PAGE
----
I'm trying to get a better understanding of the difference. I've found a lot of explanations online, but they tend towards the abstract differences rather than the practical implications.
Most of my programming experiences has been with CPython (dynamic, interpreted), and Java (static, compiled). However, I understand that there are other kinds of interpreted and compiled languages. Aside from the fact that executable files can be distributed from programs written in compiled languages, are there any advantages/disadvantages to each type? Oftentimes, I hear people arguing that interpreted languages can be used interactively, but I believe that compiled languages can have interactive implementations as well, correct?
A compiled language is one where the program, once compiled, is expressed in the instructions of the target machine. For example, an addition "+" operation in your source code could be translated directly to the "ADD" instruction in machine code.
An interpreted language is one where the instructions are not directly executed by the target machine, but instead read and executed by some other program (which normally is written in the language of the native machine). For example, the same "+" operation would be recognised by the interpreter at run time, which would then call its own "add(a,b)" function with the appropriate arguments, which would then execute the machine code "ADD" instruction.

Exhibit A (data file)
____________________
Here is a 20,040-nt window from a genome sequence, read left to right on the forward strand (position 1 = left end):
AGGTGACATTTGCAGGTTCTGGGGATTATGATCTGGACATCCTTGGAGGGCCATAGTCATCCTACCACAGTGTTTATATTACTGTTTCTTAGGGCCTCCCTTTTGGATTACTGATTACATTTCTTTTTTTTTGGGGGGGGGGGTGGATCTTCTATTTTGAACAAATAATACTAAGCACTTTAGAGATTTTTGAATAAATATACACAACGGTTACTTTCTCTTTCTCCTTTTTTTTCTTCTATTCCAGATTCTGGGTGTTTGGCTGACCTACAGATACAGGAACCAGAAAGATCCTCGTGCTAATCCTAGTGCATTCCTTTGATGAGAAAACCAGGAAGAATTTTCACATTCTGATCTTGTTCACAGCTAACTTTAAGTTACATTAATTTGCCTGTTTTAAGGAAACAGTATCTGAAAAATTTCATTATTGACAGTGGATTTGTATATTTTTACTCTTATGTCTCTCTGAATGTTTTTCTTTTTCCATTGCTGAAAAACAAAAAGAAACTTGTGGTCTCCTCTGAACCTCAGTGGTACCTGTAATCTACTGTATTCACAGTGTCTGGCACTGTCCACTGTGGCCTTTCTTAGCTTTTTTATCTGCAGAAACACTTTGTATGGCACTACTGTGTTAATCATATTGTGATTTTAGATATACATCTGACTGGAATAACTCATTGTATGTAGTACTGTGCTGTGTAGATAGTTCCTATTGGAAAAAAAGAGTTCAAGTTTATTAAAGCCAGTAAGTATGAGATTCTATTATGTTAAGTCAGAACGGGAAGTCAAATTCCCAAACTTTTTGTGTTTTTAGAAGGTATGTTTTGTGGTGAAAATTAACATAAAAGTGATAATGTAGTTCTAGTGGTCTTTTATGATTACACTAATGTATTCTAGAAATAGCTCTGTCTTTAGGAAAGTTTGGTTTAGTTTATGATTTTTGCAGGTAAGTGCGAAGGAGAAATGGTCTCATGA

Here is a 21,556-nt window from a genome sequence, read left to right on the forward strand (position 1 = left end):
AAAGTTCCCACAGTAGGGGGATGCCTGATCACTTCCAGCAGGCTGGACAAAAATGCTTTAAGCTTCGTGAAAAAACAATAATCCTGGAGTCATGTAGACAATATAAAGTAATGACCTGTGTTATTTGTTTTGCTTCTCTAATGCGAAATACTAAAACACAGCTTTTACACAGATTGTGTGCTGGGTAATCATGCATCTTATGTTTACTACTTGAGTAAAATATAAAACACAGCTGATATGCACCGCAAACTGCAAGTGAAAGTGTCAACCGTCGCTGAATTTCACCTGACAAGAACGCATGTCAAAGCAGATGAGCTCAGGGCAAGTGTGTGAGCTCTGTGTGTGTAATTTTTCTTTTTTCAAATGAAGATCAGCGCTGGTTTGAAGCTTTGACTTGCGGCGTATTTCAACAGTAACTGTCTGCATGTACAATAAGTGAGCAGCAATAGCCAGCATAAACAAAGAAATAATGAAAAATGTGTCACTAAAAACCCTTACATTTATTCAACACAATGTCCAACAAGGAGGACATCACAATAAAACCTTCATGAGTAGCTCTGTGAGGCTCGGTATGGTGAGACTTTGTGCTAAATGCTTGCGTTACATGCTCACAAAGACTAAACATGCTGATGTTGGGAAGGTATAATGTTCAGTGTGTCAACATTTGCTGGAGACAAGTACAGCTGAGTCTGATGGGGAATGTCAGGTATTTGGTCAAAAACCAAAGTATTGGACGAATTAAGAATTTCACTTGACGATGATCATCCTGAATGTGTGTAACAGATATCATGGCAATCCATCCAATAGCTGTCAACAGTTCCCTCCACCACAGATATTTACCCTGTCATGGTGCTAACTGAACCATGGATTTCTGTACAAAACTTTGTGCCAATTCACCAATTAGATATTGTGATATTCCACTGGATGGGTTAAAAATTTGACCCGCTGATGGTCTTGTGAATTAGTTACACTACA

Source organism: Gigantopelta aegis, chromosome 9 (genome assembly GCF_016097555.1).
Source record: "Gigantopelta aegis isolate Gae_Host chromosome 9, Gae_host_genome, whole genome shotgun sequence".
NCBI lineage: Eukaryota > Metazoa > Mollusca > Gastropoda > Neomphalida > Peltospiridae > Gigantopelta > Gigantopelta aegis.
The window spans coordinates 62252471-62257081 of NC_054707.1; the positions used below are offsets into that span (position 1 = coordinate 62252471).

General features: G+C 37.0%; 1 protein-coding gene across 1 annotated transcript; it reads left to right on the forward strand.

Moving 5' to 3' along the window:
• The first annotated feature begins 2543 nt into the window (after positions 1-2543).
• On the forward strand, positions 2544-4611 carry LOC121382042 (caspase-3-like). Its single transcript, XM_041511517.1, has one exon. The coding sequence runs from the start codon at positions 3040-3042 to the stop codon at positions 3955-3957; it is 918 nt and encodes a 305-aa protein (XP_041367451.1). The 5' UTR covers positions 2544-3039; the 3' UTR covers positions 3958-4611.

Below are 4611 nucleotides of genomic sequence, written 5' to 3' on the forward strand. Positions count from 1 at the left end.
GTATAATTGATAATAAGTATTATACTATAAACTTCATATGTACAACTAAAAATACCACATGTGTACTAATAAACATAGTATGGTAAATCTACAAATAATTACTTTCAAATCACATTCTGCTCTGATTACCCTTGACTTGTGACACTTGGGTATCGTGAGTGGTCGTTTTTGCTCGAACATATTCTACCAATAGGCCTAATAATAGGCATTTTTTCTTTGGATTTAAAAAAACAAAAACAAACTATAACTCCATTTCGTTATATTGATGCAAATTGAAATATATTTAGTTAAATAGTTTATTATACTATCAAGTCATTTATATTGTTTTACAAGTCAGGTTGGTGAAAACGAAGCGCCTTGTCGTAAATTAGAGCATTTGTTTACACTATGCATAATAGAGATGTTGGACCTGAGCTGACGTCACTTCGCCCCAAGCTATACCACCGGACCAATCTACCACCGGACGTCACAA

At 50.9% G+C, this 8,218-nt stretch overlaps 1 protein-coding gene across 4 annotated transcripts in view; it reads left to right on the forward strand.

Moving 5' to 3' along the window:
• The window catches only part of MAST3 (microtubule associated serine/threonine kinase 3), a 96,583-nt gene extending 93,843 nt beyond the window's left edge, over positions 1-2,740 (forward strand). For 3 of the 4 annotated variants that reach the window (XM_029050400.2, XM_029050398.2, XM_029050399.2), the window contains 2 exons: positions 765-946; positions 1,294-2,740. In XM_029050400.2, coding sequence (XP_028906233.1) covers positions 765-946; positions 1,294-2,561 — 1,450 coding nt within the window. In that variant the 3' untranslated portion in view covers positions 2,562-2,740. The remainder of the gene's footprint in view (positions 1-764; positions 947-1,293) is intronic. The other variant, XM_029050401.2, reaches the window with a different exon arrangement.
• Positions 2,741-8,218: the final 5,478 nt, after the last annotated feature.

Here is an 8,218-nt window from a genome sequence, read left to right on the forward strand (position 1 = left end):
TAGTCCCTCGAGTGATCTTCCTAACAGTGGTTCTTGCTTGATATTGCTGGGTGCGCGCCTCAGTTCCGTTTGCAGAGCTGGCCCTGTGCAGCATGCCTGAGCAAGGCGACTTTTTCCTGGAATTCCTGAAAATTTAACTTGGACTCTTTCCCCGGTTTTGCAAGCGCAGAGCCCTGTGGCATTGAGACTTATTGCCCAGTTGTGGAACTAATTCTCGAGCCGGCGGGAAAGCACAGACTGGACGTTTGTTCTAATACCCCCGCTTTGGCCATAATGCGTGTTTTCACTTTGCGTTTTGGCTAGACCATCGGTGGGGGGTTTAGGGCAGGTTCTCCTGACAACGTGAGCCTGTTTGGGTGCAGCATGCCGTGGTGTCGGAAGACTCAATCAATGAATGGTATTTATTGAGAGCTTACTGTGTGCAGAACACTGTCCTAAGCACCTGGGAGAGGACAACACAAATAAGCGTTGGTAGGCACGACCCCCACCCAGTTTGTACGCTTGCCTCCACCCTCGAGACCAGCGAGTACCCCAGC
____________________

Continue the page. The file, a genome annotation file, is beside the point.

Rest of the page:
You can do anything that you can do in an interpreted language in a compiled language and vice-versa - they are both Turing complete. Both however have advantages and disadvantages for implementation and use.
I'm going to completely generalise (purists forgive me!) but, roughly, here are the advantages of compiled languages:
And here are the advantages of interpreted languages:
Note that modern techniques such as bytecode compilation add some extra complexity - what happens here is that the compiler targets a "virtual machine" which is not the same as the underlying hardware. These virtual machine instructions can then be compiled again at a later stage to get native code (e.g. as done by the Java JVM JIT compiler).
A language itself is neither compiled nor interpreted, only a specific implementation of a language is. Java is a perfect example. There is a bytecode-based platform (the JVM), a native compiler (gcj) and an interpeter for a superset of Java (bsh). So what is Java now? Bytecode-compiled, native-compiled or interpreted?
Other languages, which are compiled as well as interpreted, are Scala, Haskell or Ocaml. Each of these languages has an interactive interpreter, as well as a compiler to byte-code or native machine code.
So generally categorizing languages by "compiled" and "interpreted" doesn't make much sense.